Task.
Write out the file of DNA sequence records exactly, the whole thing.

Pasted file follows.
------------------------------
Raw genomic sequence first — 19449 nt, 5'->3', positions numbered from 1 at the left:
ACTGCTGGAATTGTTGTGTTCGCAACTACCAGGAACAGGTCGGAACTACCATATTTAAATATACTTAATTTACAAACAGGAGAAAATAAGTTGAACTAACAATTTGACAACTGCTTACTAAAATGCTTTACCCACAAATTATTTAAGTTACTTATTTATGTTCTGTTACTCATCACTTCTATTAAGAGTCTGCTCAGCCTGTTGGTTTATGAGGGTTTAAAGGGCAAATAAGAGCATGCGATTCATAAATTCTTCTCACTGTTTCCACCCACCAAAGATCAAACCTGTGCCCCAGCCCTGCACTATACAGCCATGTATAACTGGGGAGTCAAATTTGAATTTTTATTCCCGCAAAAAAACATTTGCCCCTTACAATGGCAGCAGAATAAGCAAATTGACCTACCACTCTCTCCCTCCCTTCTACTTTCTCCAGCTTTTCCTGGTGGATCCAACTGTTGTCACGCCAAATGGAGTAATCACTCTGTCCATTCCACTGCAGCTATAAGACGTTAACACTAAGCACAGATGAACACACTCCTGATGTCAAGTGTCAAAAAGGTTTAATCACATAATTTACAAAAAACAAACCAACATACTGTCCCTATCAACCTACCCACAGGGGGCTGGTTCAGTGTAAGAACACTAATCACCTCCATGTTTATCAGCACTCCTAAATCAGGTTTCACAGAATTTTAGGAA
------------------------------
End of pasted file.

Raw genomic sequence first — 19449 nt, 5'->3', positions numbered from 1 at the left:
ACTGCTGGAATTGTTGTGTTCGCAACTACCAGGAACAGGTCGGAACTACCATATTTAAATATACTTAATTTACAAACAGGAGAAAATAAGTTGAACTAACAATTTGACAACTGCTTACTAAAATGCTTTACCCACAAATTATTTAAGTTACTTATTTATGTTCTGTTACTCATCACTTCTATTAAGAGTCTGCTCAGCCTGTTGGTTTATGAGGGTTTAAAGGGCAAATAAGAGCATGCGATTCATAAATTCTTCTCACTGTTTCCACCCACCAAAGATCAAACCTGTGCCCCAGCCCTGCACTATACAGCCATGTATAACTGGGGAGTCAAATTTGAATTTTTATTCCCGCAAAAAAACATTTGCCCCTTACAATGGCAGCAGAATAAGCAAATTGACCTACCACTCTCTCCCTCCCTTCTACTTTCTCCAGCTTTTCCTGGTGGATCCAACTGTTGTCACGCCAAATGGAGTAATCACTCTGTCCATTCCACTGCAGCTATAAGACGTTAACACTAAGCACAGATGAACACACTCCTGATGTCAAGTGTCAAAAAGGTTTAATCACATAATTTACAAAAAACAAACCAACATACTGTCCCTATCAACCTACCCACAGGGGGCTGGTTCAGTGTAAGAACACTAATCACCTCCATGTTTATCAGCACTCCTAAATCAGGTTTCACAGAATTTTAGGAA